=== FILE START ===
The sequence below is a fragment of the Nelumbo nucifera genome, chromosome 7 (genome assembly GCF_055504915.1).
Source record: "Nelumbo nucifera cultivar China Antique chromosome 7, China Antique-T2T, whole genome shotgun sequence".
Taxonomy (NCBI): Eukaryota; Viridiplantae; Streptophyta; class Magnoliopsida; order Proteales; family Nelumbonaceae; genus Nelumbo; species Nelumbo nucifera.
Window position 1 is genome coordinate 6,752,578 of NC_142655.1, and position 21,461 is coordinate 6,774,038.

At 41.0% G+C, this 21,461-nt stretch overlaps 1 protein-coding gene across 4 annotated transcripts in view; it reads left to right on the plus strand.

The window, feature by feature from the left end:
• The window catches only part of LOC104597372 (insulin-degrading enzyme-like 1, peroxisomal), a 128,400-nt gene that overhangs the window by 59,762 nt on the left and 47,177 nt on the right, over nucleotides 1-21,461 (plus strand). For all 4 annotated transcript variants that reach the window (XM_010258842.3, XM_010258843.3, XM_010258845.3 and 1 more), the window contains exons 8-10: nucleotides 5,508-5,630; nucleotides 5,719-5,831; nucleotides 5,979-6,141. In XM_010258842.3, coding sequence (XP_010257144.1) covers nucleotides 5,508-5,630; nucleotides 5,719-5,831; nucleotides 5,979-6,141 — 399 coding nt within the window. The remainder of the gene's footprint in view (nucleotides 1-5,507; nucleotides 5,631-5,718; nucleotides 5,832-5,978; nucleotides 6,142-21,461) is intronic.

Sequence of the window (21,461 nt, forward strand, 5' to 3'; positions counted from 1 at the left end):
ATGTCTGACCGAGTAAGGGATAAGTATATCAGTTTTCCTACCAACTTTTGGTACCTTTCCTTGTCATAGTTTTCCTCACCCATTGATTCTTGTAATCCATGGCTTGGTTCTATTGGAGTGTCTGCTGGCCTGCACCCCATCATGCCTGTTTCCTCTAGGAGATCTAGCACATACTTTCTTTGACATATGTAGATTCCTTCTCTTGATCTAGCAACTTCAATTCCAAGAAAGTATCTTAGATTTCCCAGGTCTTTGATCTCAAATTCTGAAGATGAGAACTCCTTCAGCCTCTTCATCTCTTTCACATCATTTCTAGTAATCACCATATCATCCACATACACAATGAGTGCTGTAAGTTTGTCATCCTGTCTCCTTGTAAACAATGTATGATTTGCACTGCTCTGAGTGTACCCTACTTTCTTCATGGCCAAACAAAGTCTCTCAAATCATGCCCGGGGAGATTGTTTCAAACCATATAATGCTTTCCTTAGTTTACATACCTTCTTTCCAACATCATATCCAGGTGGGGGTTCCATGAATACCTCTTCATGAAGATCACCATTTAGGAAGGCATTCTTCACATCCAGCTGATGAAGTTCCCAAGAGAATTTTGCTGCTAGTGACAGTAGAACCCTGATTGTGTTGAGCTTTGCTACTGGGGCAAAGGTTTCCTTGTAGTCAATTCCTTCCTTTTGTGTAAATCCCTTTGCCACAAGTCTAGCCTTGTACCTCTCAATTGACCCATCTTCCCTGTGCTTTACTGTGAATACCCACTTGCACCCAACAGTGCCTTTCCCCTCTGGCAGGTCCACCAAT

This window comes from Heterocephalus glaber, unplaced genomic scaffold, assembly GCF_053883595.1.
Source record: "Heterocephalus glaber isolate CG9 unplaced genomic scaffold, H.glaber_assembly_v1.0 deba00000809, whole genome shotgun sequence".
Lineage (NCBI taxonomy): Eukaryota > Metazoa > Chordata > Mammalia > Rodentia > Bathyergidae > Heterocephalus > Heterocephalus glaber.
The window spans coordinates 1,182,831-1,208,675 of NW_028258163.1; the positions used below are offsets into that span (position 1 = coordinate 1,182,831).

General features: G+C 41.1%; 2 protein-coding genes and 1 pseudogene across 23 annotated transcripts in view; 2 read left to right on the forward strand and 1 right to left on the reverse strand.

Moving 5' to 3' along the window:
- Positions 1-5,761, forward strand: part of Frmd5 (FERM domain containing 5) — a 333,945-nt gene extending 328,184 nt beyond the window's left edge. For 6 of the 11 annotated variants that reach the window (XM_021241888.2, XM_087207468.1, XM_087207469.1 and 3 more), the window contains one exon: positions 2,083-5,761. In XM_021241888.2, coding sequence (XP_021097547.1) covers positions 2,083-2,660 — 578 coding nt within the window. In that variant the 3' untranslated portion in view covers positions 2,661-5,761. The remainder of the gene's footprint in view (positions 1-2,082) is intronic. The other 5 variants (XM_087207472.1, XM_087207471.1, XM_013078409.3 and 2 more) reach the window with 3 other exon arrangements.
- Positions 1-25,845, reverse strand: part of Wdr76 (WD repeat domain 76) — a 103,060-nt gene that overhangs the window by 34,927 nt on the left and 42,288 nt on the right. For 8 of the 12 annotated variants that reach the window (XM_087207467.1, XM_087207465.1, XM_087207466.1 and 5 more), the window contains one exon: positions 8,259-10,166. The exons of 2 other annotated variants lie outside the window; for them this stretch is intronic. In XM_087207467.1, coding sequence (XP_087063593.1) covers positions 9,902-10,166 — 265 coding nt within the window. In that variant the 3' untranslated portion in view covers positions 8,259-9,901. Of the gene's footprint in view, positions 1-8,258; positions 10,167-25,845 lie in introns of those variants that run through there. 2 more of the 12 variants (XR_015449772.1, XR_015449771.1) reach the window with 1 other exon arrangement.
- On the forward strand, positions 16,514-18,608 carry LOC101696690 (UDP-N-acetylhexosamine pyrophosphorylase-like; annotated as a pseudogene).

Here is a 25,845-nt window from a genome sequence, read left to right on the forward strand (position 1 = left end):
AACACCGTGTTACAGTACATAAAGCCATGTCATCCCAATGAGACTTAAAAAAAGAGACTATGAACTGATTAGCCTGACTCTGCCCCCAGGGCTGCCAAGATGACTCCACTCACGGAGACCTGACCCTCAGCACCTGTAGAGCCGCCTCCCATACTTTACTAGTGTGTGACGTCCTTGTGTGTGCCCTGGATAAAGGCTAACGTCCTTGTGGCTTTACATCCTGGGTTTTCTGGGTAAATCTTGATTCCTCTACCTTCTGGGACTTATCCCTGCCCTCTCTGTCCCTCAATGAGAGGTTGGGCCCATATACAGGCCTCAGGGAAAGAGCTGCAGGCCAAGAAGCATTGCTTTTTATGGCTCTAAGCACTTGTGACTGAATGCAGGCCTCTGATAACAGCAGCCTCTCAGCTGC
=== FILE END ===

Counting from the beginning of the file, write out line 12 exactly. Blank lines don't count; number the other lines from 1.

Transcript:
Lineage (NCBI taxonomy): Eukaryota > Metazoa > Chordata > Mammalia > Rodentia > Bathyergidae > Heterocephalus > Heterocephalus glaber.